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Personal Reasons to Support Genetics Research in Parkinson’s Disease

Wednesday, July 09, 2014

 Eugenia Brin
  Eugenia Brin

Eugenia Brin knows first-hand the challenges of Parkinson’s disease. She is a Parkinson’s patient herself who was treated at the University of Maryland Parkinson’s Disease Center. That’s why she generously pledged $1.0 million this year to fund a new Parkinson’s Disease Genetics Research Study at the University of Maryland School of Medicine. The donation will support research conducted by Lisa Shulman, MD, The Eugenia Brin Professor in Parkinson’s Disease and Movement Disorders in the Department of Neurology.

"Parkinson’s has touched me and my family very personally," says Mrs. Brin. “I made this gift because progress in understanding the causes of Parkinson's through genetic research is very promising, and Dr. Shulman and the Movement Disorder Center have proven the quality of their research."

The research project will investigate genes that play a role in determining individual differences in Parkinson’s disease— why some people with Parkinson’s have more tremor than others and why some people experience a somewhat more rapid or slower disease progression.

“We now understand that genetics plays an important role in Parkinson’s disease,” explains Dr. Shulman. “The generosity of the Brin family will enable us to discover the connections between genes and disease profiles in our large patient database. In this way, our work will advance our understanding of the mechanism of Parkinson’s disease.”

Dr. Shulman is the first recipient of the Eugenia Brin Professorship in Parkinson’s Disease and Movement Disorders at the University of Maryland School of Medicine. The professorship, established in 2008, is the result of a generous gift from Eugenia Brin, Michael Brin, PhD, and their son, Google co-founder, Sergey Brin.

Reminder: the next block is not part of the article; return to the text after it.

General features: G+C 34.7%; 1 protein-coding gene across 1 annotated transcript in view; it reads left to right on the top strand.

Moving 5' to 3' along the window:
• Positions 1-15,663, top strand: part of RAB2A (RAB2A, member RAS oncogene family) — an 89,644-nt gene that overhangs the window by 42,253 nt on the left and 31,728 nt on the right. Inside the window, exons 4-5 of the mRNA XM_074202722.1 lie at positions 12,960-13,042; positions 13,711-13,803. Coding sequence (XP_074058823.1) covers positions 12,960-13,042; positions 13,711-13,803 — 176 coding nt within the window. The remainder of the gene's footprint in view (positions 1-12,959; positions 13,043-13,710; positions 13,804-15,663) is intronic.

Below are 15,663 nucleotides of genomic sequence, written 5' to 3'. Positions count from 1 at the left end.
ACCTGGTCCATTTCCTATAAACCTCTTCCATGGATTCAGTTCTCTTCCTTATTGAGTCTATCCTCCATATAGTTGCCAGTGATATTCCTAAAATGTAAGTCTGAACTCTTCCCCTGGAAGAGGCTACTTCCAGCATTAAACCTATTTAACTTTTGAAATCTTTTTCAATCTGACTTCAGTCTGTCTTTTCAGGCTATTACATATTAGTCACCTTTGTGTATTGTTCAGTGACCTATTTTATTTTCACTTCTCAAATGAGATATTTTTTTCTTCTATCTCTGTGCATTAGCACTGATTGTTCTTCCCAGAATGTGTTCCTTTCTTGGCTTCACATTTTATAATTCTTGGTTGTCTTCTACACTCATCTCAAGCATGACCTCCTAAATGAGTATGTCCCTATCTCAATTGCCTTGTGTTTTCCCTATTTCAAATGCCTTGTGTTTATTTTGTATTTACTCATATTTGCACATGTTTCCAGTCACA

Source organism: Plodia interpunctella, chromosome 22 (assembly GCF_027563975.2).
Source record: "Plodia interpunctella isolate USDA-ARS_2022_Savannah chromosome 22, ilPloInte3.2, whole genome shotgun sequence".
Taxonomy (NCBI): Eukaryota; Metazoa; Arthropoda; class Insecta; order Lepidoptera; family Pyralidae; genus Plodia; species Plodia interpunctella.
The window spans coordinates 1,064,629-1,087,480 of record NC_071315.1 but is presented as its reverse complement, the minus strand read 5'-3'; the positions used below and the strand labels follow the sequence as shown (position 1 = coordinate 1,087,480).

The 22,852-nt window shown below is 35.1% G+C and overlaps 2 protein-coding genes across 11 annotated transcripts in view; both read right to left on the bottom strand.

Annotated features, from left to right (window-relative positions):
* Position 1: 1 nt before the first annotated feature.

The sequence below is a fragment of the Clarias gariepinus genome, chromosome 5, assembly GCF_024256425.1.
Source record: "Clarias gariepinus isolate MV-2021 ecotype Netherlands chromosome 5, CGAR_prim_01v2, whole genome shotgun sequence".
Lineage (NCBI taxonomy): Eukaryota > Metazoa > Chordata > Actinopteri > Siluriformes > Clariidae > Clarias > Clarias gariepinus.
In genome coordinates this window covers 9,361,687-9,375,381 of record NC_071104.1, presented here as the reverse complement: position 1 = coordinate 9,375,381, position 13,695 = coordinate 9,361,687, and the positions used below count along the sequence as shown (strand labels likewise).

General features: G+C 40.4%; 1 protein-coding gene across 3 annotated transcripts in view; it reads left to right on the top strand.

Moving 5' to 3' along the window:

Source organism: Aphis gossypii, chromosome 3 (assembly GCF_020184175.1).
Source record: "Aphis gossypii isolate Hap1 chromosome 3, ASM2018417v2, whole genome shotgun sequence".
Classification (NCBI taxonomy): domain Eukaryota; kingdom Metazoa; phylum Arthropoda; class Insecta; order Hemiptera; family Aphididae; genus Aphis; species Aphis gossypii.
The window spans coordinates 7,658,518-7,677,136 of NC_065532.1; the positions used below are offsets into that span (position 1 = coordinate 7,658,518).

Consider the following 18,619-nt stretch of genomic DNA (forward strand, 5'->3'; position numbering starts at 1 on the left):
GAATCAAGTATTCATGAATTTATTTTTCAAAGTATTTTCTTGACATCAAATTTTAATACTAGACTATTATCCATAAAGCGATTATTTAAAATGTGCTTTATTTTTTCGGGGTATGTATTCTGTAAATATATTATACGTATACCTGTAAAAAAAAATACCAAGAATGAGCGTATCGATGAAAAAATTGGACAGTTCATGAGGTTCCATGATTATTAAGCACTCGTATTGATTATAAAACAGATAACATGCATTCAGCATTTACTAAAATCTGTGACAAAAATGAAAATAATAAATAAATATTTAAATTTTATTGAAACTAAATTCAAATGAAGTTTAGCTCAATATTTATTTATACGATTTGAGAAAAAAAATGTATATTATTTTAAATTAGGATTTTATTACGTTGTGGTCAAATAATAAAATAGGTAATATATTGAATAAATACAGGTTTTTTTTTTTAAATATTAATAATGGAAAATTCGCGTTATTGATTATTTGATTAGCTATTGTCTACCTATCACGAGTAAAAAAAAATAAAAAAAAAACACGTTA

The Parkinson’s Disease and Movement Disorders Center is partnering with Baylor College of Medicine in Houston, Texas to conduct the genetic analyses. Dr. Shulman has assembled one of the most comprehensive data repositories for patients with Parkinson’s disease with data on over 1,500 patients with Parkinson’s disease from over 10,000 office visits. In an effort to answer many questions about the mechanism of Parkinson’s disease, this study will link analyses of patients’ genetic samples with ten years of longitudinal data in the database. “This gift will enable us to develop a genetics data library that we will use for years to come to answer our many scientific questions about Parkinson’s disease,” says Dr. Shulman.

Mrs. Brin adds, “I hope that good genetic information comes out of this study that helps delineate different forms of Parkinson's disease and give us more tools for combating the disease.”

For information about making a gift to support research, please contact the University of Maryland School of Medicine Office of Development at 410-706-8503.

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University of Maryland School of Medicine
University of Maryland School of Medicine
Office of Development
31 South Greene Street, 3rd Floor
Baltimore, Maryland 21201
Phone: 410-706-8503
Toll Free: 1-877-FUND-SOM

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